Bone health. Dental implants depend on a certain amount of bone to properly situate them for the best crown placement. If you’ve experienced extensive bone loss, however, there may not be enough to support the implant. This can often be overcome with grafting — immediately after extraction, at the time of implantation or a few months before implantation — to encourage bone growth. In some cases, though, bone loss may be so extensive you may need to consider an alternative restoration.
Gum Health. While implants themselves are impervious to infection, they’re supported by gum and bone tissues that can be affected. Infected tissues around an implant could eventually detach and lead to implant failure. If you have periodontal (gum) disease, we must first bring it under control and render your gums infection-free before installing implants. It’s also important to maintain effective oral hygiene and regular dental cleanings and checkups for optimum implant health.
Complications from osteoporosis. People with osteoporosis — in which the bones lose bone density and are more prone to fracture — are often treated with drugs known as bisphosphonates. In less than 1% of cases of long-term use, a patient may develop osteonecrosis in which the bone in the jaw may lose its vitality and die. As with bone loss, this condition could make implant placement difficult or impractical. Most dentists recommend stopping treatment of bisphosphonates for about three months before implant surgery.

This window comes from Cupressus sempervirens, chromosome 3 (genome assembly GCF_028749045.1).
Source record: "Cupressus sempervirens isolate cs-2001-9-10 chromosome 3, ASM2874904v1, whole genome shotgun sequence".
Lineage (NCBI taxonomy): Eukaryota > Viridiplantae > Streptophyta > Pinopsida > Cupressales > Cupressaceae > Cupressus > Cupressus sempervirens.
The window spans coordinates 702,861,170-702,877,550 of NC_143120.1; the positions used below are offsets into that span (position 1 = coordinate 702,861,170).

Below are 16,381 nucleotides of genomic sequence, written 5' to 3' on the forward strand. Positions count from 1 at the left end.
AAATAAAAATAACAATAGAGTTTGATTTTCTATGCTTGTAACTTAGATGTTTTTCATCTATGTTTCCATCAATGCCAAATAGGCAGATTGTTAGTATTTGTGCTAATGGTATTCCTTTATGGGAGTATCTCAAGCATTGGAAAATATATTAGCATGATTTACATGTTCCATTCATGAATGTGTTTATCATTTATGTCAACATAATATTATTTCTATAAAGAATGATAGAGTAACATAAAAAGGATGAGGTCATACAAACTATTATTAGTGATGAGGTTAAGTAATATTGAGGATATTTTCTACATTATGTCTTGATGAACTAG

If you have any of these issues or other complications with your oral health, be sure to discuss those with us before considering dental implants. With proper planning and care, most of these difficulties can be overcome for a successful outcome.
If you would like more information on pre-existing conditions that may affect implants, please contact us or schedule an appointment for a consultation. You can also learn more about this topic by reading the Dear Doctor magazine articles “Osteoporosis & Dental Implants” and “Infections around Implants.”
Are you suffering from tooth decay? Well, with tooth-colored fillings, that's no problem. Dentists in Batavia, IL, Drs. Andrew and Laura Elliff, can help you get the healthier and whiter smile you want.
Tooth-colored fillings, also known as composite resin, are used during dental bonding procedures. The composite is made of plastic resin and a filler of finely ground glass-like particles and is used to fix issues, such as:
- Chips and cracks
- Discolored and stained teeth
- Short teeth
Fillings and Dental Bonding in Batavia
In order to prepare your teeth for the composite, your dentist will apply an etching solution to the surface of your tooth, then the composite resin that matches the color of your teeth is applied and molded to the right shape. The last step consists of the composite being hardened in place with a curing light.
Advantages of Tooth-colored Composite
After your doctor has finished the procedure, your teeth will look natural, especially if the tooth being filled is visible while you smile. Some other advantages include:
- Unlike silver amalgam, the fillings won't cause your teeth to turn a gray tint over time and are safer.
- As mentioned before, your teeth will look natural, so you won't feel self-conscious when you smile.
- The composite strengthens your teeth, so you can enjoy your meals without having to worry about applying too much pressure on your tooth and breaking, or cracking, it again
Maintaining your New Bonding
Dental bondings require the same care as all your teeth. You need to brush your teeth twice a day and floss at least once before your bed. This will help keep your teeth healthy and avoid new cavities from flourishing in your new tooth-colored fillings, or any of your other teeth.
For more information about tooth colored fillings and how they can improve the appearance of your smile, call your dentists, Drs. Andrew and Laura Elliff, at (630) 482-7200, their office is conveniently located in Batavia, IL, so don't hesitate to call!